Thma Puok is one of 4 outlying hospitals which refer complicated cases to us in Mongkul Borei. Three of them are on tarmac roads but not this one. The rumour is that the people of Thma Puok are not big supporters of the Cambodian Peoples Party and something of the history of the Khmer Rouge, I’m not sure what exactly, makes those in the corridors of power slow to develop this area by putting in a metalled road. Consequently travel by ambulance, or any vehicle for that matter, is rough to say the least, and travel in the rains becomes extremely difficult.
This week I’m heading up there for a couple of days training on the subject of stabilisation and safe transfer of pregnant patients suffering from eclampsia – that’s convulsions caused by severe toxaemia of pregnancy, one of the five main causes of death in association with pregnancy in resource-poor countries. We will include the ambulance driver in the training of course, as he is a key figure and often gets left out of teaching sessions like this.
The teaching is based on data on this serious complication extracted from Thma Puok hospital’s records from 2010 which included various bits of random information such as: 20% of the pregnant patients are teenagers, the age of marriage of girls is predominantly 15-19 years and the main occupation (70%) is farming. This is a rural community in a nation which exists because of basic subsistence activities; farming and fishing being the most important.
This weekend saw the grand ceremony of Royal Ploughing Day, yet another national holiday, when the king officially initiates the season of preparation for rice planting in readiness for the rainy season which has already begun in fits and starts. So has the ploughing, as the farmers cannot wait on state ceremony to prepare the ground for rice-growing, and the water which has already fallen is making life difficult for some of them.
I watched a man harrowing his field which was largely under a few feet of water with his Japanese two-wheeled tractor creating a bow wave ahead of him and he walking knee-deep behind, cheerfully waving at my camera. These two-wheeled tractors are everywhere. The weight of the engine and gear train is set squarely above the driving wheels; long handles with clutch, gear lever and accelerator attached allow the driver to walk behind the plough or harrow, or to ride on a small seat towed behind, mounted on its own set of wheels of the type seen in horse-drawn implements in our grandparent’s day. On the road the driving wheels have pneumatic tyres and the tractor draws a trailer to create a stable four-wheeled vehicle. In the field the wheels are replaced by metal paddles with a much broader tread and the ability to grip in the soil and mud while drawing the plough.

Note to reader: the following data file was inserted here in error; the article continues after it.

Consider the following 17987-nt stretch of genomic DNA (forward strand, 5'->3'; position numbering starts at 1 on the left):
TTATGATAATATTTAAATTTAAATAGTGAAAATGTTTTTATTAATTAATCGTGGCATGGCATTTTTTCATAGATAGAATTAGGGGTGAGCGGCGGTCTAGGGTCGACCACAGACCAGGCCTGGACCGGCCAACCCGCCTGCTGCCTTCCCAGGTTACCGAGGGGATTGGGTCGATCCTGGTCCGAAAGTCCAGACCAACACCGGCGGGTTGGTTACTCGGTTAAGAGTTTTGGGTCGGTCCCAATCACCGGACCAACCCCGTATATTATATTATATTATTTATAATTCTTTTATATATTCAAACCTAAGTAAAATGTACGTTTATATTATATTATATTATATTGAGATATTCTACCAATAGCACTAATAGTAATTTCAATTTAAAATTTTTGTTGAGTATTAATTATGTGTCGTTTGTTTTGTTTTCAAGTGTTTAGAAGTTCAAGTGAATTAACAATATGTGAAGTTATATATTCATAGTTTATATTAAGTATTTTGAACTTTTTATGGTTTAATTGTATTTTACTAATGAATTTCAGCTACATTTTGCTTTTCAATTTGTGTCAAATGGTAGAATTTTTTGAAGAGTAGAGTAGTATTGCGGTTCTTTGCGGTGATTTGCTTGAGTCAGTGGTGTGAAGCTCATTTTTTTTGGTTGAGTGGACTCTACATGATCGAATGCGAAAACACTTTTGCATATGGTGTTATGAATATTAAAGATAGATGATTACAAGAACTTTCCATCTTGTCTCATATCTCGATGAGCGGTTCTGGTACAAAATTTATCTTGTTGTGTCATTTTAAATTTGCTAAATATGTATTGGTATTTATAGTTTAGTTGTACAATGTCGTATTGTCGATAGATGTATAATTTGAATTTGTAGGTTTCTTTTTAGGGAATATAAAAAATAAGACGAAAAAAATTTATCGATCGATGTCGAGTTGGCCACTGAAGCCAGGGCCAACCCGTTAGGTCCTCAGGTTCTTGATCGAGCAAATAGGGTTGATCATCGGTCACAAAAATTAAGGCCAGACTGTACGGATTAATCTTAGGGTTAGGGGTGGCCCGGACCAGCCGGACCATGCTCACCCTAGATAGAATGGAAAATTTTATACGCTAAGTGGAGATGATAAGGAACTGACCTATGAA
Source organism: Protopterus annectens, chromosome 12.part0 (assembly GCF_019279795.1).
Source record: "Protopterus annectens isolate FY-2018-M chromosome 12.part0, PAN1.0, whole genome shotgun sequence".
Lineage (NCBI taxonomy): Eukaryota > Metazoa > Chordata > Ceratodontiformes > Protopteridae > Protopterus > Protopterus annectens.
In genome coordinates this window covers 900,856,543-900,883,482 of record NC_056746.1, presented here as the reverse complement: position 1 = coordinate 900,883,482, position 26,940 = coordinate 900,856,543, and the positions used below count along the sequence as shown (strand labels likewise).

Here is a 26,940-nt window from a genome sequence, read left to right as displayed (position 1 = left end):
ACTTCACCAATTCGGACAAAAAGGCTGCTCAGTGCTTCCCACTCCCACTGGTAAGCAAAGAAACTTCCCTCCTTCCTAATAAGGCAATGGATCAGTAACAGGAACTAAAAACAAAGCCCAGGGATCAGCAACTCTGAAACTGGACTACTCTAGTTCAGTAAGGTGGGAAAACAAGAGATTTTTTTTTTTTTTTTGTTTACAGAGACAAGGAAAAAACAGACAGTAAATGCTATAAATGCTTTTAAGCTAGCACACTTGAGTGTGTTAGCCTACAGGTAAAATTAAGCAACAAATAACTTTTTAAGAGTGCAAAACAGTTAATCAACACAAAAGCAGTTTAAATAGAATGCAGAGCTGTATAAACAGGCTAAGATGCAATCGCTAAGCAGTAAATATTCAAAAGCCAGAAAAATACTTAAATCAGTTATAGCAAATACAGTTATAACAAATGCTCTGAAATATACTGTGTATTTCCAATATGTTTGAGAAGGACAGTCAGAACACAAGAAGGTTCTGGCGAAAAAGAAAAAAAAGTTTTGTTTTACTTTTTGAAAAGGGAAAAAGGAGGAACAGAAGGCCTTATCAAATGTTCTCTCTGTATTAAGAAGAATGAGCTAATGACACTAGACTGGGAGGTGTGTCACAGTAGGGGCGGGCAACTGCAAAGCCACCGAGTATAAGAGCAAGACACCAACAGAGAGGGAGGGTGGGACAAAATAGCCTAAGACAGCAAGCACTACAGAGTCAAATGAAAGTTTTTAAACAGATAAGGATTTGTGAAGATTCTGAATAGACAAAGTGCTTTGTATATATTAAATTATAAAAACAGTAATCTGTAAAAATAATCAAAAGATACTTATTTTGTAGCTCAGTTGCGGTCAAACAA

Steering is done by swinging the handles of the tractor to right or left and the turning circle is determined by the reach of the driver. The articulation of the engine and the trailer allows the tractor to turn but tight turns are not possible and sometimes the driver has to leap from the vehicle into the roadway to turn as sharply as possible and then considerable agility is needed. Needless to say they do not travel very fast or jumping off would be more hazardous.
The momentum of a flywheel on the side keeps the two-stroke engine turning over and also carries the pulley for the drive belt (which acts as a clutch) and also allows other implements to be driven when the tractor is stationary. In the dry season the commonest activity in the fields appears to be the use of the tractor to drive a water pump for irrigation using one of the many ponds or the canals and ditches that criss-cross the landscape.
These water sources are also teeming with fish. “Have water, have fish” is a Kmai saying and I see children and adults fishing in every river, stream, ditch and pond, no matter what the size. It’s towards the end of the season now so the yield is not so good until the annual flooding carries fresh stocks of fish from the major rivers across the face of the flat earth and leaves them trapped in every body of water – and there are countless fish ponds, almost every house in the rural areas has its own.
One of the mismanagement problems in eclampsia here is the over use of intravenous fluids. It is a condition where too much fluid has leaked from the circulation causing swelling of the legs, hands and face known as oedema; the same happens to the brain and is responsible for the convulsions, and pulmonary oedema is one of the causes of death in these women. They seem to pour fluids into the intravenous drips as enthusiastically as they pump water into their fields, and that is just one of the practices that we need to address in our workshop this week.
So visiting Thma Puok will provide another opportunity for me to watch in fascination the simple lives of ordinary people in this pleasant, beautiful land. And an opportunity to interact with the staff in the little hospital there and learn from them of their problems and challenges, and to impart something of our modern medical know-how in the hope of improving the safety and survival of these hard-working farming folk.